Ägypten: Dichter Omar Hazek inhaftiert

Der internationale PEN protestiert gegen die zweijährige Haftstrafe, die gegen den ägyptischen Dichter Omar Hazek verhängt wurde, der seit seiner Festnahme Anfang Dezember 2013 wegen der Teilnahme an einer Demonstration in Haft sitzt.

Omar Hazek. Quelle: PEN International

Omar Hazek. Quelle: PEN International

Omar Hazek war zunächst bis zum 21. Februar 2014 im Hadra Gefängnis in Alexandria festgehalten worden, bevor er ins Burj Al-Arab Gefängnis in Alexandria verlegt wurde, wo er bis heute festgehalten wird.

Der internationale PEN geht davon aus, dass Omar Hazek lediglich für die friedvolle Ausübung seines Rechts auf Meinungs- und Versammlungsfreiheit inhaftiert wurde und fordert daher seine unmittelbare und bedinungslose Freilassung.

Unternehmen Sie etwas: Teilen Sie den Fall via facebook, Twitter und anderen sozialen Medien. 

Bitte schreiben Sie Protestbriefe:

  • Drücken Sie Ihre Besorgnis über das aktuelle harte Vorgehen gegen Journalisten, Schriftsteller und Aktivisten in Ägypten aus, insbesondere über die Verhaftung und die darauffolgende Verurteilung des Dichters und Aktivisten Omar Hazek und fordern Sie seine sofortige und bedinungslose Freilassung.
  • Rufen Sie die Behörden dazu auf, das Recht auf Meinungs- und Versammlungsfreiheit zu wahren, wie sie vom UN-Zivilpakt garantiert werden, zu dessen Unterzeichnern Ägypten zählt.
  • Drängen Sie die Behörden dazu sicherzustellen, dass der Artikel 7 der verfassungsrechtlichen Erklärung Ägyptens, der Limitierungen der Meinungsfreiheit „im Einklang mit dem Gesetz“ vorsieht, nicht genutzt werden darf, um Restriktionen durchzusetzen, die internationales Recht aushebeln.

Schreiben Sie an:

S.E. den Botschafter von Ägypten
Herrn. Dr. Mohamed Abdelhamid Ibrahim Higazy
Botschaft der Arabischen Republik Ägypten in Berlin
Stauffenbergstr. 6-7
10785 Berlin

Hintergrund zum Fall in englischer Sprache (bereitgestellt vom internationalen PEN)

Omar el Hazek is a writer of international acclaim and was formerly employed by the Library of Alexandria in Alexandria Egypt. His publications include a collection of poetry in Arabic and English entitled Nota – Skies of Freedom (Egypt 2011), which he co-published with Syrian poet Abdelwahhab Azzawi and two other poets from Italy and Portugal. Omar Hazek won the title of “Poet of Romance” in the TV classical poetry competition “Prince of Poets” in 2007, organized by the Abu Dhabi Organization for Culture and Heritage.

Since the overthrow of President Mubarak in February 2011, Omar Hazek has been outspoken in his allegations of corruption in the Library of Alexandria, whose official head of the board of trustees was former first lady, Suzanne Mubarak. Her close associate, Dr. Ismail Serageldin remains the Director of the Library despite multiple calls for his resignation over alleged abuse of funds and power, and an ongoing investigation into allegations of misappropriation of state funds. During 2011, Omar produced some 15 articles alleging corruption at the Library, but in spite of an investigation by the District Attorney’s office which recommended that Serageldin should be prosecuted, no action was taken and Serageldin remains in post.

Omar Hazek was arrested on 4 December 2013 along with a number of other activists for ‘protesting without permission’ in front of the Alexandria Criminal Court in solidarity with the family of Khalid Said during a re-trial of his alleged killers. Khalid Said was beaten to death in police custody in 2010, and his death sparked anti-government protests. Omar Hazek was initially charged with beating a policeman, destroying a police vehicle and carrying weapons, among other things, though these charges were subsequently dropped. PEN International is unaware of any other information suggesting that Omar Hazek used or advocated violence.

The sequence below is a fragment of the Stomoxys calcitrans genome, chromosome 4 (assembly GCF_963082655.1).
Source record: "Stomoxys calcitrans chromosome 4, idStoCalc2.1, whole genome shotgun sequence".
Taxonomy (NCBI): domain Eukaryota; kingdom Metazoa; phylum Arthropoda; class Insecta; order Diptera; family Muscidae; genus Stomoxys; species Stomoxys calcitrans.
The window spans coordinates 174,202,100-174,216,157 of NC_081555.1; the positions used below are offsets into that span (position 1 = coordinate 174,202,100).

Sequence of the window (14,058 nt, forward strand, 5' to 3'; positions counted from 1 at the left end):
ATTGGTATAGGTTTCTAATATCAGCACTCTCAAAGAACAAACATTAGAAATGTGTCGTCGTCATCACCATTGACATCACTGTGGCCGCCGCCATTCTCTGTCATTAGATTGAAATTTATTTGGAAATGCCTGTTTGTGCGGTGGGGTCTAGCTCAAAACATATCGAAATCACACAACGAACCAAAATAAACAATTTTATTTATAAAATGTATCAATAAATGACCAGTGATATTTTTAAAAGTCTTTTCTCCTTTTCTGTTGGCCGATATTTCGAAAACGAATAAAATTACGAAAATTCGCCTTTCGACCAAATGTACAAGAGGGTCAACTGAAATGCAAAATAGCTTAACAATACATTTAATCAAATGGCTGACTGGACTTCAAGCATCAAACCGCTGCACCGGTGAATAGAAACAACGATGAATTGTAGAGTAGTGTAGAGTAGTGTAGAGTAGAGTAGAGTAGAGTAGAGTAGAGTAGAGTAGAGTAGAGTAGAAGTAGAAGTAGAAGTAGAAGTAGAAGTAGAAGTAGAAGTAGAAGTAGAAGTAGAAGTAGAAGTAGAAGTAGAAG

In January 2014, Omar Hazek and three other activists were sentenced by the lower court to two years’ imprisonment and a 50,000 EGP (equivalent to US$7000) fine for violating a new law for the regulation of demonstrations which prohibits demonstrations without written permission from the Ministry of Interior. On 16 February 2014 the Alexandria Appeal Court upheld their sentences. The only remaining course of legal redress is to bring a case in the Court of Cassation challenging the constitutionality of the protest law.

After mass protests on 30 June 2013 against the Muslim Brotherhood, the political party of President Mohamed Morsi who had come to power through democratic elections one year earlier, General Abdel Fattah al-Sisi deposed President Morsi on 3 July 2013. Constitutional Court judge Adly Mansour was appointed as interim president. Mansour issued a Constitutional Declaration setting out a roadmap, which included drafting a new constitution and elections. A new constitution came into effect on 18 January 2014 after a national referendum, which provides improved provisions for freedom of expression and bolsters press freedom.

However the situation on the ground has seen widespread violence, with peaceful protests violently suppressed by police and thousands arrested for their alleged support of the Muslim Brotherhood, which was banned in September 2013 and declared a terrorist group on 25 December 2013, the day after a new Anti-Terror law was passed. Hundreds, including Omar Hazek, have also been arrested under the repressive new protest law issued by the interim president, Adly Mansour, on 24 November 2013. Provisions of the law exceed permissible restrictions on the right to protest peacefully.